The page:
As "Women in Horror" Month Comes to a Close . . .
You might remember my friend's casual dismissal of female werewolves. According to him, men can make hot werewolves, but women can't.
My first reaction was determination never to dignify that insult with a response.
My second reaction was to start compiling a list of female werewolves who were so hot that producers had to cast some real beauties to play them. For when have I ever passed up a good opportunity to create a Top 5 list?
My Top 5 Hot Female Werewolves
1. Julie Delpy as Serafine in An American Werewolf in Paris
Appropriately enough, the viewer's first look at the breathtaking Serafine is by the light of the moon . . . though, obviously, not a full moon. She has just climbed to the top of the Eiffel Tower and is clearly about to commit suicide--but the American tourist who has spotted her saves her life in the nick of time.
Most people would be glad to put a werewolf out of his misery, and the rules definitely allow violent force when the person is in werewolf form and endangering lives. But for a werewolf to attempt suicide . . .
If we're serious about saving lives, then such a "final solution" should not be acceptable, even if the price we pay for it is, as the American tourist finds out, having to share the burden of the curse. What separates us from monsters is that we don't eat the hearts of those we love--because we know it's not what sets us free.
Delpy's leading man, Tom Everett Scott, drowns his acting in so much earnestness--which also comes and goes, like a bad accent--that being a werewolf almost improved him. (Really, dude, it's nice that you're so virtuous, but "virtue" has its root in vir--which means man, not puppy.)
2. Katharine Isabelle as Ginger in Ginger Snaps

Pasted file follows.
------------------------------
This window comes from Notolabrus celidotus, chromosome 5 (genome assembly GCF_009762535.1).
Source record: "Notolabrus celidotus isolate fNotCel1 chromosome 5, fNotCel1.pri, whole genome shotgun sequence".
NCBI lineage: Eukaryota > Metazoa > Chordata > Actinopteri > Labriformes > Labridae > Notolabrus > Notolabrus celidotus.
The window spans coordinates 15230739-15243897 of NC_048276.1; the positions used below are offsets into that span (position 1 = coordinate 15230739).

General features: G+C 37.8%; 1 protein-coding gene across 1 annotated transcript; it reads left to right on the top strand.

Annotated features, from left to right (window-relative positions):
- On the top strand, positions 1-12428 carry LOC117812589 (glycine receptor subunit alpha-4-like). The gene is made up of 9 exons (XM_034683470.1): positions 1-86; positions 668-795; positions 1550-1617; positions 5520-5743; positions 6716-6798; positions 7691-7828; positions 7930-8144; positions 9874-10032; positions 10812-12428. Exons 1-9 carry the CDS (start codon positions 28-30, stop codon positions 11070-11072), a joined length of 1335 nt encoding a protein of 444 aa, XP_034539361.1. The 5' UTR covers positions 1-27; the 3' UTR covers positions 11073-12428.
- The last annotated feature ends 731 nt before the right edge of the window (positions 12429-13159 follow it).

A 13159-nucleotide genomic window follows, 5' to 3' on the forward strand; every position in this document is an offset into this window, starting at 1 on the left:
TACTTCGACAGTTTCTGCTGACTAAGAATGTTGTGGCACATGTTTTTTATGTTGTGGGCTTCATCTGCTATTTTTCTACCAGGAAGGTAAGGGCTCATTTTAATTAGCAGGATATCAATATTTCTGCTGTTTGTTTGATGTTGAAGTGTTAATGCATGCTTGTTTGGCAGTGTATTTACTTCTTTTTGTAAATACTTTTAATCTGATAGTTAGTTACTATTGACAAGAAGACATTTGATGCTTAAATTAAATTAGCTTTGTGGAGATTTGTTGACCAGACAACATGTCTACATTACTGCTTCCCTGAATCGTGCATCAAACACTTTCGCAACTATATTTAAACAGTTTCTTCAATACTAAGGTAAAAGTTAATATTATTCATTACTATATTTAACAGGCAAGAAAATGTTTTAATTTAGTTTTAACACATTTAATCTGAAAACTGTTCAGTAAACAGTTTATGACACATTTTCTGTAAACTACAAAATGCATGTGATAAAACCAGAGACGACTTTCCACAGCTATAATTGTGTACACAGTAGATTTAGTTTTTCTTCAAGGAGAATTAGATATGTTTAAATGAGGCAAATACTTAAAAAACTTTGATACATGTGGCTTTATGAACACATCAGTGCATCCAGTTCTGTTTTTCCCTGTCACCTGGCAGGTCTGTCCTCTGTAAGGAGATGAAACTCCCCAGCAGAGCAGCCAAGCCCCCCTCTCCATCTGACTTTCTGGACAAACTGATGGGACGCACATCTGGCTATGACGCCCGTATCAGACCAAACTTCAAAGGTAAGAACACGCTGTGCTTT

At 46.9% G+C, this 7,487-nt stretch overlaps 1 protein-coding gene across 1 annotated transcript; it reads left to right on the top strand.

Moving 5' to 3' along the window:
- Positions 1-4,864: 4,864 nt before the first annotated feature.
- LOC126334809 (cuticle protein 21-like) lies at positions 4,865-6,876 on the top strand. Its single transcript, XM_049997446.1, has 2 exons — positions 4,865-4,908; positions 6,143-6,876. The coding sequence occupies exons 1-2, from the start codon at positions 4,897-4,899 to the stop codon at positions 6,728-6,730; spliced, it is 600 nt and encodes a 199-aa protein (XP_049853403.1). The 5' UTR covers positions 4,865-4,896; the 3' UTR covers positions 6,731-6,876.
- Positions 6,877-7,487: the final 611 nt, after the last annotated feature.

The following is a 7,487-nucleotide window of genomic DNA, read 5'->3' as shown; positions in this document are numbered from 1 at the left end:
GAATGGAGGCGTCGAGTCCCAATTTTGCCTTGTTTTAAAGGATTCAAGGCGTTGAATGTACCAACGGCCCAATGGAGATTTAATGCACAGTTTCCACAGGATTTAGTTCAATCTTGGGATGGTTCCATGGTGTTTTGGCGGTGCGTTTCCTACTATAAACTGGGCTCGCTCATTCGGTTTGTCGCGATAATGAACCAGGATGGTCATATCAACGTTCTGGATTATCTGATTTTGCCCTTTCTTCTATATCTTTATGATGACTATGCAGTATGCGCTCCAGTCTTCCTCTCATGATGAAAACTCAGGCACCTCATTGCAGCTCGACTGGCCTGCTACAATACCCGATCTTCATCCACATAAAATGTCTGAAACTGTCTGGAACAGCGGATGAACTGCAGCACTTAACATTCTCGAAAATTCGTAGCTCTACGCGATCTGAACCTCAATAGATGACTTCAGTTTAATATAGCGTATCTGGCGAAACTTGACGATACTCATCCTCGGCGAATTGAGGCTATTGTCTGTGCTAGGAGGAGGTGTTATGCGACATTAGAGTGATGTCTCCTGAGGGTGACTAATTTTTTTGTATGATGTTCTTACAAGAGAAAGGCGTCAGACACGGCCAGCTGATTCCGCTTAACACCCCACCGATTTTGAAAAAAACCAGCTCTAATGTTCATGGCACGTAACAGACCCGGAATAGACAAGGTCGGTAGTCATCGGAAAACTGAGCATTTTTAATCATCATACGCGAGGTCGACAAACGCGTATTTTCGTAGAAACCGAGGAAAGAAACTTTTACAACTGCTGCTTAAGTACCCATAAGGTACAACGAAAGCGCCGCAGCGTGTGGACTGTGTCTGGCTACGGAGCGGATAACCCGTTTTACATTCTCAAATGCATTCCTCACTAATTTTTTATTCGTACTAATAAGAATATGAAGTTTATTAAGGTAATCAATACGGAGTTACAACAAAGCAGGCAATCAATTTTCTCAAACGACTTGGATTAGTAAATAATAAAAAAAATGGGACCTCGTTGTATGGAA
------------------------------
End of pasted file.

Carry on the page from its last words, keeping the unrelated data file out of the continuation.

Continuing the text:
On the night she gets her period for the first time, sixteen-year-old Ginger Fitzgerald is attacked by a dog-like creature. She begins to change immediately. No one-month grace period for the lycanthropes in this movie--or for the people closest to them: the teenage werewolves in this movie almost immediately feel the insatiable urge to rip innocents apart.
Yes, there is a cure--one that's comically effective--but it's not the point. As in all werewolf movies, choice trumps cure: even if one is never cured, one can choose not to give into the curse.
And so this movie is unusual in the sense that it gives an uncontaminated character the chance to choose (or to reject) lycanthropy: yes, there are proactive ways to become a werewolf.
Soon, Ginger's sister Brigitte, who loves her more than anyone in the world, has to decide whether the bonds of sisterhood are worth the price of becoming a monster. What she learns, at the end of a harrowing climax, is that one thing love doesn't demand is perdition.
3. Paige Moss as Veruca in Buffy the Vampire Slayer
Have you ever wondered what Fatal Attraction would be like if the two cheating characters were also werewolves? . . . And I thought I was the only one! =P